Some thought that often, general meetings were, in fact, a bit boring. To address this we will be reducing our monthly Adelaide meetings to a quarterly schedule, and we will embark on having less formal, more social meetings at café’s and eateries in the suburbs. We have decided to call these social meetings ‘Food for Thought’ and plan to have a general topic of conversation around a current social issue over a meal in a casual setting. Our new quarterly Adelaide meetings will focus more on having an interesting speaker or presentation. All decisions on the day-to-day running of the Society that do not require a membership input or vote will be dealt with in separate Committee meetings.

Others noted that there was a great need for the Humanist Society to be more active in the general community. If we wish to create a society for the betterment of all members of the community, we need to be more actively seen as having a voice and relevance in today’s society. If we are involved in more charitable causes, this will give the wider community an awareness of our presence and also demonstrate the ideals and inclusiveness we stand for. As such, we will endeavour to make public statements on issues of social importance, have a greater dialogue and input on proposed social policies, as well as investigate how we can become more actively involved in charitable causes.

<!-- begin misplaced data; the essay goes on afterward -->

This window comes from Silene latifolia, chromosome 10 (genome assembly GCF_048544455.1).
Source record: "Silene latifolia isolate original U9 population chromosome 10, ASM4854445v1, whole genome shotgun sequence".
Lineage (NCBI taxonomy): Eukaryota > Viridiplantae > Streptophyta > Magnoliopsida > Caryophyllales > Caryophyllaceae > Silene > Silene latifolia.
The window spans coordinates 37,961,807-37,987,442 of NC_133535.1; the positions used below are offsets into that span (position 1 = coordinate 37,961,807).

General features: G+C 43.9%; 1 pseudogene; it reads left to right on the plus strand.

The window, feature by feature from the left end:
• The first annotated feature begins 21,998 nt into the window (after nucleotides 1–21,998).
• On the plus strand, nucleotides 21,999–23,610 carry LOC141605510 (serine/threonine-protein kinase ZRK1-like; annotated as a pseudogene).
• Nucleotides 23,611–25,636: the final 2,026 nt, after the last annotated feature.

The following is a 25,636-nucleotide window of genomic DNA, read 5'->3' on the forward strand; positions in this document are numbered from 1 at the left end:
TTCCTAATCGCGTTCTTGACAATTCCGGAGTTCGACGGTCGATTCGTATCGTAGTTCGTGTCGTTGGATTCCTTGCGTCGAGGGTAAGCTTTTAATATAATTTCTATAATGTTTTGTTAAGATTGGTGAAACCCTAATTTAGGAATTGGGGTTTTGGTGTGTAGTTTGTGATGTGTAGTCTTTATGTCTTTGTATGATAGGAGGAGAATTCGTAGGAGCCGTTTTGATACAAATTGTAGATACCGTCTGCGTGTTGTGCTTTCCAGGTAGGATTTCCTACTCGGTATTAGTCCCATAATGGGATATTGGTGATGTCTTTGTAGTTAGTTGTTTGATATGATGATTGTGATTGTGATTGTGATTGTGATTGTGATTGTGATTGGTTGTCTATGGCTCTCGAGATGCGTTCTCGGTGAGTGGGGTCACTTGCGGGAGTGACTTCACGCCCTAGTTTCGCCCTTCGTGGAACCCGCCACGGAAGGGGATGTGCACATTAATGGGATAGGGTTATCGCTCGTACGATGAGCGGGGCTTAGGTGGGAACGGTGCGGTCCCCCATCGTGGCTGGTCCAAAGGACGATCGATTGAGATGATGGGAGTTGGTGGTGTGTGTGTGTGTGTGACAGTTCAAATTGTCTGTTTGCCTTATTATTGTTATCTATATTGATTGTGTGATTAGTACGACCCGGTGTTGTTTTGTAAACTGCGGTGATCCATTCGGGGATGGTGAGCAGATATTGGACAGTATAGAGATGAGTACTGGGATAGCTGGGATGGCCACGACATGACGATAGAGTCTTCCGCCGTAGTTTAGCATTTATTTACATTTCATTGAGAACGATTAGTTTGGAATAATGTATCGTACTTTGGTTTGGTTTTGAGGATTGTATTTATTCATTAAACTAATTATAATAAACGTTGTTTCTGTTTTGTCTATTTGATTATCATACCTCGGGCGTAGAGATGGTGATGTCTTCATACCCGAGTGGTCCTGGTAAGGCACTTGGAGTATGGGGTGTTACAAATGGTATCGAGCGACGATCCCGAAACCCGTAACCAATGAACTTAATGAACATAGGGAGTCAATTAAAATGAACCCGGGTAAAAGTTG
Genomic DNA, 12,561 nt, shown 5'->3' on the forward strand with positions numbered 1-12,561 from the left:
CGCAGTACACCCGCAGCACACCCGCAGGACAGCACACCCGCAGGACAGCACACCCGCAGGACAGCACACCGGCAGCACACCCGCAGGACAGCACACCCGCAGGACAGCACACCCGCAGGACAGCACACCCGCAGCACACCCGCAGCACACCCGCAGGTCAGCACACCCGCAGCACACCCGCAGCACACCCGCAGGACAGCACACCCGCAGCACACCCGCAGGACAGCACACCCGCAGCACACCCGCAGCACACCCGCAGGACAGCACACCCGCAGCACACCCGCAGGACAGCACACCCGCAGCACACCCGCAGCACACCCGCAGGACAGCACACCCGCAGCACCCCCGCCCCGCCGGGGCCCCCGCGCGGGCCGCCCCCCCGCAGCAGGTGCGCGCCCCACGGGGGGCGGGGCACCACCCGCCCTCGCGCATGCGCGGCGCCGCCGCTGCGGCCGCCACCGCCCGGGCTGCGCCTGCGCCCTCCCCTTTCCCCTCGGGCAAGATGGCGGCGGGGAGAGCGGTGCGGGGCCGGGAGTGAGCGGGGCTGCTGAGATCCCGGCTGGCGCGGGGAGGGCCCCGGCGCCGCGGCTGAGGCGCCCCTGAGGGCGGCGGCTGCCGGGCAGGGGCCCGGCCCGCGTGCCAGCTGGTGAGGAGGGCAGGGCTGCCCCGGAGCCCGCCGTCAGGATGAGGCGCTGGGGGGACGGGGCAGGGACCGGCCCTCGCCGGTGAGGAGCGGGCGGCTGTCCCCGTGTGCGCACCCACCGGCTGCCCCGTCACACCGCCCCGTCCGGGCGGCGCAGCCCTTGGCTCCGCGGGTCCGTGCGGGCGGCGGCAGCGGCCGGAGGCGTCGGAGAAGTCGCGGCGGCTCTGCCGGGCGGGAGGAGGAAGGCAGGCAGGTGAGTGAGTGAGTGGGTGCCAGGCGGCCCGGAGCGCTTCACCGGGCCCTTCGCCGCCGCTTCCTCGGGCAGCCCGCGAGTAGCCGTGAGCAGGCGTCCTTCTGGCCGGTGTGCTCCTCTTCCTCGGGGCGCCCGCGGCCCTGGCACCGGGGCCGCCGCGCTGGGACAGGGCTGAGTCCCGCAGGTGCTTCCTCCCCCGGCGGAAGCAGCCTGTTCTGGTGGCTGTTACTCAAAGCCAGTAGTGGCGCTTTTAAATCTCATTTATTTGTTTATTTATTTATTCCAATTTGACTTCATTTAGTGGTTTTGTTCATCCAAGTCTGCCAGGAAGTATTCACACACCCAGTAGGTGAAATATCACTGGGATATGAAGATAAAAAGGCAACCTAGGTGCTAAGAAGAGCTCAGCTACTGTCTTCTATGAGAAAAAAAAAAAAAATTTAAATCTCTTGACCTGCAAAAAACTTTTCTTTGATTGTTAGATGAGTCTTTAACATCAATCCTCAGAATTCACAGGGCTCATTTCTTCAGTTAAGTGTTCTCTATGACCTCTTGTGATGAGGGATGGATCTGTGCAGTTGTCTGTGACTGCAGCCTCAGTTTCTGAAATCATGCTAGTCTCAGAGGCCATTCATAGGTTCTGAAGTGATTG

All of the issues that were raised are important issues. Many of the proposed solutions are reasonably achievable. What is very clear is the Humanist Society must evolve and adapt, or, as with natural selection, it will become extinct in the not too distant future. I hope that everyone will get behind our bold new vision for the future of the Humanist Society of South Australia and join us on this exciting journey.

About Us

HSSA advocates for a just and compassionate society, that treats all people as deserving of the same respect, dignity and opportunity to live up to their full potential as members of society.